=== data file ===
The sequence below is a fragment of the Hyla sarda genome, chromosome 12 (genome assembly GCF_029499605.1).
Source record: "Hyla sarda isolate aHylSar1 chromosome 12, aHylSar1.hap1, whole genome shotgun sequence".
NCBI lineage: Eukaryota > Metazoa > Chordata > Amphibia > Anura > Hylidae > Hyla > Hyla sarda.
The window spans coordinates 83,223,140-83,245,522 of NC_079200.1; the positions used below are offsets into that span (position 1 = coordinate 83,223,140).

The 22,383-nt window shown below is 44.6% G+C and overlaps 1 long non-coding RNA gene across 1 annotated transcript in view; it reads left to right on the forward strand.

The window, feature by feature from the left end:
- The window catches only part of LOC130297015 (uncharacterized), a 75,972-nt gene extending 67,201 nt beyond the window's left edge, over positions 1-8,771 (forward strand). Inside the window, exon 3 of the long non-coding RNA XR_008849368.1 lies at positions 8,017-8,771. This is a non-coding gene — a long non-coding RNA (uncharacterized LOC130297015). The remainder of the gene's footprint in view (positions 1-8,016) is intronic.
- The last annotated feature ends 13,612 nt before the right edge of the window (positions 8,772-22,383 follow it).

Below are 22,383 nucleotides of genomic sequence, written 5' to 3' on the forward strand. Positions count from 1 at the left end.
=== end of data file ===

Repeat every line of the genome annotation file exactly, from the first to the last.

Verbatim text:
The sequence below is a fragment of the Hyla sarda genome, chromosome 12 (genome assembly GCF_029499605.1).
Source record: "Hyla sarda isolate aHylSar1 chromosome 12, aHylSar1.hap1, whole genome shotgun sequence".
NCBI lineage: Eukaryota > Metazoa > Chordata > Amphibia > Anura > Hylidae > Hyla > Hyla sarda.
The window spans coordinates 83,223,140-83,245,522 of NC_079200.1; the positions used below are offsets into that span (position 1 = coordinate 83,223,140).

The 22,383-nt window shown below is 44.6% G+C and overlaps 1 long non-coding RNA gene across 1 annotated transcript in view; it reads left to right on the forward strand.

The window, feature by feature from the left end:
- The window catches only part of LOC130297015 (uncharacterized), a 75,972-nt gene extending 67,201 nt beyond the window's left edge, over positions 1-8,771 (forward strand). Inside the window, exon 3 of the long non-coding RNA XR_008849368.1 lies at positions 8,017-8,771. This is a non-coding gene — a long non-coding RNA (uncharacterized LOC130297015). The remainder of the gene's footprint in view (positions 1-8,016) is intronic.
- The last annotated feature ends 13,612 nt before the right edge of the window (positions 8,772-22,383 follow it).

Below are 22,383 nucleotides of genomic sequence, written 5' to 3' on the forward strand. Positions count from 1 at the left end.